I caught this dialogue on TV:

A: Who was that guy you spoke at the parking lot with?

B: How'd you known?

The second sentence, as I understand, is a contraction of "How had you known?" It seems to me that Present Perfect should be used here—"How have you known?" because the situation is unfolding now.

I can see using "How'd you known?" in a dialogue like this: "– I didn't support him, because I knew he was a betrayer. – How'd you known?" But I can't justify using it in this dialogue: "– Bad news, the game was postponed. – How have you known?"

2 Answers 2


I am 99% certain that what you actually heard was:

How'd you know?

(Note know instead of known)

This is expanded to:

How did you know?

Which in the conversation carries the meaning of:

How did you find out that I spoke with someone in the parking lot?

Or something similar.

"How did you known" doesn't make sense in English, so I'm fairly certain it's not what was said, and I can't provide you with an explanation of its meaning.

  • Is it common to short did with 'd, or does that happen just with few words preceding did? (I am not sure it would be separate question, or it would be a good question to ask.)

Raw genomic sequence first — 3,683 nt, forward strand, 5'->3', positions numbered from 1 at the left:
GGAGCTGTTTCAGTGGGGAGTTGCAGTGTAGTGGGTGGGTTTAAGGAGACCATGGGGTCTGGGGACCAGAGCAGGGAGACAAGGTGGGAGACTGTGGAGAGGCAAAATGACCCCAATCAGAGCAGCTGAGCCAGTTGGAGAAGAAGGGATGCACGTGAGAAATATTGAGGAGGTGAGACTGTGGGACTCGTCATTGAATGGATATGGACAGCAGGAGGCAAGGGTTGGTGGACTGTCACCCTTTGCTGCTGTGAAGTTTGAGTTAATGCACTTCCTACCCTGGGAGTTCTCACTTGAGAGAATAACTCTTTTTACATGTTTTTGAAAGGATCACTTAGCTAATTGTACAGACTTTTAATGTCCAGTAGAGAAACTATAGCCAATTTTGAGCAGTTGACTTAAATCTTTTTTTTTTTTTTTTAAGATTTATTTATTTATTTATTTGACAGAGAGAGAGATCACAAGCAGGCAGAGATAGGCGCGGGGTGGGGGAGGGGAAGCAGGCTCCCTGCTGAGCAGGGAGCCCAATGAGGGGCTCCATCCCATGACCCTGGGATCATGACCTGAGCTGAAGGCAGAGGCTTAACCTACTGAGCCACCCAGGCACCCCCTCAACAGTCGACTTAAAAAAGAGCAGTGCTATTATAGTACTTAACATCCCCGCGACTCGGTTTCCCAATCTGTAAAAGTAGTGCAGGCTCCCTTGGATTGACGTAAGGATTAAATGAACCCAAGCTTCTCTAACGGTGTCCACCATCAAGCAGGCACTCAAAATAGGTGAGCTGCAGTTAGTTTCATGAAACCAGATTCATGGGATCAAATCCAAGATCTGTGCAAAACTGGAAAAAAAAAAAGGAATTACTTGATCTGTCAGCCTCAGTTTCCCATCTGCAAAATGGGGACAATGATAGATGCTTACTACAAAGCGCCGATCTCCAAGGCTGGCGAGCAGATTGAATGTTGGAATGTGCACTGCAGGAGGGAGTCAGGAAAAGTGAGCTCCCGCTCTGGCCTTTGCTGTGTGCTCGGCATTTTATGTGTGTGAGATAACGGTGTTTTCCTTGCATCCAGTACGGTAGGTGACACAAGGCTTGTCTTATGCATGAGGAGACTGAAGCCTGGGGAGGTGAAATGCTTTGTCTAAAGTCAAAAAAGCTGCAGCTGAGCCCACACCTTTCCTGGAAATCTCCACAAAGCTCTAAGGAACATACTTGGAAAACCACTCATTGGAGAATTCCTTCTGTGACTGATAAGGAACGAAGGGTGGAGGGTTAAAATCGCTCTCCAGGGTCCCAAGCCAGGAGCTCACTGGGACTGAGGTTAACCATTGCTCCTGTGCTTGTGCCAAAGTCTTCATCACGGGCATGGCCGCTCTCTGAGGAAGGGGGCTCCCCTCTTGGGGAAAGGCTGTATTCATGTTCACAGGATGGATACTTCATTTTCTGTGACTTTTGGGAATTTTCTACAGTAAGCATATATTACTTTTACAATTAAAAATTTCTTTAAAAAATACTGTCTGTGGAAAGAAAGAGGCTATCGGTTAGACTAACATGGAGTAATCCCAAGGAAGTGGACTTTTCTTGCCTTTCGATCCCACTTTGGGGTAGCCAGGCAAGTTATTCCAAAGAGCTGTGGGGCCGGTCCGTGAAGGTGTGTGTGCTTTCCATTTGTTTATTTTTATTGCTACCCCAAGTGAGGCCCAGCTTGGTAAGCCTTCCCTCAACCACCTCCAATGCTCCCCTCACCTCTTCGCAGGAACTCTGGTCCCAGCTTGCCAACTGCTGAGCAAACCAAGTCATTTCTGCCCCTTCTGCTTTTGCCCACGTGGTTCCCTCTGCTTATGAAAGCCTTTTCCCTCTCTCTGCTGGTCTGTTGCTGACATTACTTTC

– apaderno
    Jul 13, 2013 at 17:01
  • @kiamlaluno That's an interesting question, actually. It definitely happens with "wh" words: "How'd he do?" "Where'd she go?" "What'd he want?" "When'd he get here?" (Though the last two I find strange to type, I can easily see them spoken.) And with pronouns; "He'd often do this" etc. Nothing else comes to mind at the moment, but there may be other words. Probably anywhere you can put "did", in spoken English someone contracts it! You should ask the question :)
    – WendiKidd
    Jul 13, 2013 at 17:05

I think you must have misheard this. The ordinary idiom is

How did you know?

This may be contracted to:

How'd you know?

No native speaker would use a perfect construction here, either "How have ... " or "How had ... ".

In your other example, the question would ordinarily be cast in the present tense:

"Bad news, the game was postponed." ... "How do you know?"

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